Some studies have found that breastfeeding can reduce the risk of pregnancy. This protection may be temporary, though. It may hinder ovulation and make conception more difficult for up to four months after giving birth. However, breastfeeding is not a guarantee against conceiving. Whether it helps prevent pregnancy or not, is another question entirely. The World Alliance for Breastfeeding estimates that there is a less than two percent chance of conceiving after giving birth.
For some women, breastfeeding is a natural contraceptive and may be a welcome side effect. Others, however, find the lack of a period concerning. If this is you, consider alternative forms of contraception like an IUD or a progestin-only birth control pill. In most cases, breastfeeding can continue until you become pregnant, but some women may experience cramps due to a release of oxytocin, the hormone that causes contractions during lactation.
While breastfeeding may not prevent pregnancy, it can help to delay ovulation. A woman who becomes pregnant prior to her first period may experience an early period of infertility. While most nursing moms don’t get pregnant until after their first cycle, some women are able to conceive right after the first cycle. In other cases, it may take months of cycles before they become pregnant and may not be able to conceive until they’re weaned.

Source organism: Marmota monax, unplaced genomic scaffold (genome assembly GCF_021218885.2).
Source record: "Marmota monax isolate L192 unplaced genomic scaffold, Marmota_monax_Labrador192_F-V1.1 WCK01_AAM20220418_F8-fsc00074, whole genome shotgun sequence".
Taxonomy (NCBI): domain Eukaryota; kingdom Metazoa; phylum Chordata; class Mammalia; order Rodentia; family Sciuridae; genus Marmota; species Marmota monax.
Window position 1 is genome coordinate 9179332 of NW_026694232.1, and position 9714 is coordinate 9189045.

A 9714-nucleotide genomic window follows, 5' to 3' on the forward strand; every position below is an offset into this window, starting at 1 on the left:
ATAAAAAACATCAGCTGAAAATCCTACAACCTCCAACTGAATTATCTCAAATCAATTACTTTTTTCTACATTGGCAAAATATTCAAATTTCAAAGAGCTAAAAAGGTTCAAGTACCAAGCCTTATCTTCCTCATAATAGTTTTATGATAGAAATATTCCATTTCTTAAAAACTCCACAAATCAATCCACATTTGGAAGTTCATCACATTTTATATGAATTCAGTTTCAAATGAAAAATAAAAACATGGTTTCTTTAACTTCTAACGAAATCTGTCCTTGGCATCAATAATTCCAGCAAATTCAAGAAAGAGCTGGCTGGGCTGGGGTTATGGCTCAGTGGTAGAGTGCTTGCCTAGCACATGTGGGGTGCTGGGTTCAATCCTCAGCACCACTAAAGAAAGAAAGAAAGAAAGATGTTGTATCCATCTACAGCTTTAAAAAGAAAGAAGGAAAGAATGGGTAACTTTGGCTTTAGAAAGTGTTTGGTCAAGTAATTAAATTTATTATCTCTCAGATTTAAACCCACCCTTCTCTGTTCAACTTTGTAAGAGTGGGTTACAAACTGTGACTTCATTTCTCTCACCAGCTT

While most women do not develop a baby during their first cycle of breastfeeding, there is still a small chance of miscarriage. In rare cases, it can lead to preterm labor, so if you’re nursing a baby, it’s a good idea to consult an ob/gynecologist or lactation consultant to find out what’s best for you and your baby.
While breastfeeding can help prevent pregnancy, it can’t guarantee that you won’t become pregnant after your first period. In fact, it is possible to get pregnant before the first period, but this is rare. In some cases, it can be dangerous because it causes cramping, which may lead to preterm labor. In other cases, it can even lead to pregnancy. Regardless, it’s best to consult a medical professional if you think this is the right approach for you.
Although breastfeeding can sometimes prevent pregnancy, it’s not considered a barrier in many studies. A woman’s hCG levels are not affected by breastfeeding. If you’re a woman who wants to avoid the risk of becoming pregnant, she’ll need to find a way to stop breastfeeding. For example, if you’re nursing your baby round the clock, she’ll have high levels of prolactin (the milk-producing hormone). This hormone also inhibits ovulation and leads to a delayed period.